As one would expect, when Alva moved across Bellevue Avenue from the Marble House, she made changes to Belcourt. The horses were moved aside and the interior redesigned so as to give the aura of refinement and grandeur Alva coveted. Belcourt was also modified so as to accommodate parties on the scale and grandeur that Alva had become known for. Of course, she also built a bedroom suite for herself.
After Oliver's death in 1908, Alva left Belcourt and never lived there again. By now, her interest had turned to votes for women and she employed her determination and resources to promoting the Women's Suffrage Movement.
Ownership of Belcourt passed to Oliver's brother Perry when Alva died in 1926. (Oliver never acknowledged his daughter by his first marriage and refused to make her an heir). Perry had most of the contents of Belcourt moved to other Belmont properties or else auctioned off.
Belcourt was sold to George Waterman in 1940, who wanted to make it into a museum for antique automobiles. However, this plan fell through because of zoning regulations.
The next owner was Edward Dunn who rented it to the Navy for use as an equipment repair facility during World War II.
Louis and Elaine Lorillard (of the Lorillard tobacco fortune) bought Belcourt in 1954 to use as a venue for the Newport Jazz Festival. It was estimated that up to 10,000 people could be accommodated on Belcourt's lawns. Some concerts were held there but the plan folded following complaints from the neighbors.
Next, Belcourt became the home of the Tinney family who lived there for 56 years. They made a number of alterations to the house and brought in a number of antiques. They also opened it for public tours. Nonetheless, the house deteriorated during these years.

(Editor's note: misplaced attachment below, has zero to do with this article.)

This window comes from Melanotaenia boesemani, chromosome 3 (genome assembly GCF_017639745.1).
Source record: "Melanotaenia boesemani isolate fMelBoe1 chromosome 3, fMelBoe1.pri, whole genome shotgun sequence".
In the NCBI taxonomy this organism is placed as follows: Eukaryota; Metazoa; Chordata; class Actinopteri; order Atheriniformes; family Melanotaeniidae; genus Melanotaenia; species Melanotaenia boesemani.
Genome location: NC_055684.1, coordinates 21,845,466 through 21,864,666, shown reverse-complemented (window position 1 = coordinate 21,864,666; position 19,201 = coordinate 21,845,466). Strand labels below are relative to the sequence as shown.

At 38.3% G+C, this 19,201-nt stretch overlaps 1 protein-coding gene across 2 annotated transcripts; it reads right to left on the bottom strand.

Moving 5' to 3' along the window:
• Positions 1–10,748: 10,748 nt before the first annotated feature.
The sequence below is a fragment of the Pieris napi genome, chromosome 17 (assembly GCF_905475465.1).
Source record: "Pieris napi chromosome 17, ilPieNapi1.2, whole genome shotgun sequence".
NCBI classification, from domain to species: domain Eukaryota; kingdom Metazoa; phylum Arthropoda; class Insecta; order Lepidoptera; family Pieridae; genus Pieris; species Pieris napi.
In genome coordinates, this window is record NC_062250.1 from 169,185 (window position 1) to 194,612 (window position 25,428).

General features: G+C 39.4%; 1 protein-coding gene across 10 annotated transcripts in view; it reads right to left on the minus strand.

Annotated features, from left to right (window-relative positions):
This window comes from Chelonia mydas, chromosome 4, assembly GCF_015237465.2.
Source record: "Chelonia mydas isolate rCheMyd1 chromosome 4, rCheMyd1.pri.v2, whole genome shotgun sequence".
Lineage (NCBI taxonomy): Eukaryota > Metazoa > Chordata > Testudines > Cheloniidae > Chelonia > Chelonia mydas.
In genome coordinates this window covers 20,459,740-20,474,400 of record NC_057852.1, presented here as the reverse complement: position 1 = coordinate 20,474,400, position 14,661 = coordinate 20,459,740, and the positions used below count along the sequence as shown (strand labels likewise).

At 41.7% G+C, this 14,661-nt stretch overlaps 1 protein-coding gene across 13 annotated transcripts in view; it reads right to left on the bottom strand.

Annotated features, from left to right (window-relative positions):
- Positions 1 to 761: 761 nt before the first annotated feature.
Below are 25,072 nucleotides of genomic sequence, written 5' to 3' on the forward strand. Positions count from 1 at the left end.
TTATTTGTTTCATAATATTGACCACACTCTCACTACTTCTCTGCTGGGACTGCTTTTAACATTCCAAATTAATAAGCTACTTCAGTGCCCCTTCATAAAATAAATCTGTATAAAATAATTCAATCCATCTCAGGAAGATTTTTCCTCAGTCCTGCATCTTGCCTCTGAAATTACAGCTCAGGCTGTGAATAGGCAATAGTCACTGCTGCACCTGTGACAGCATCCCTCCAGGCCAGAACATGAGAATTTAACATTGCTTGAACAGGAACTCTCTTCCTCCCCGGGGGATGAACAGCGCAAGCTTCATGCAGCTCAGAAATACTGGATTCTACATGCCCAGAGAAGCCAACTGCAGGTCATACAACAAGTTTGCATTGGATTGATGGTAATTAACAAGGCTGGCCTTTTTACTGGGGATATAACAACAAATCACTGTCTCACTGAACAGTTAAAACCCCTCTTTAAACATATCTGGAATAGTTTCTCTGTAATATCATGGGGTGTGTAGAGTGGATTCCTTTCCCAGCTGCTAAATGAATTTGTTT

The current owner is Carolyn Rafaelian. She has undertaken to restore Belcourt to its former glory. This has involved the study of Old photographs were studied to see what Belcourt was like in Oliver's and Alva's days. Bucket loads of dust were removed, plaster and hardwood floors that had suffered water damage were repaired and rooms were repainted. The slate roof was n replaced. In addition, solar and geothermal technology have been employed to make Belcourt more efficient and sustainable. Ms. Rafaeliane has also furnished the rooms with period pieces as well as items from her own collection of art and collectibles.
Guided tours of Belcourt are offered that take visitors through the grand rooms on the first and second floors of the house. When we were there, the tour was given by one of the people involved in restoring the mansion and he was knowledgeable of both its history and the restoration efforts. While the restoration is ongoing, the rooms shown on the tour are fully furnished as if a wealthy family were still in residence.
For more information on visiting, see the Belcourt website.
Above: Belcourt is built around a courtyard.
Below: The Vaulted Room where Oliver would hold parties reflects his interest in pageantry.
Cruise destination - - Newport, Rhode Island - Shore excursion review - - Visiting Rough Point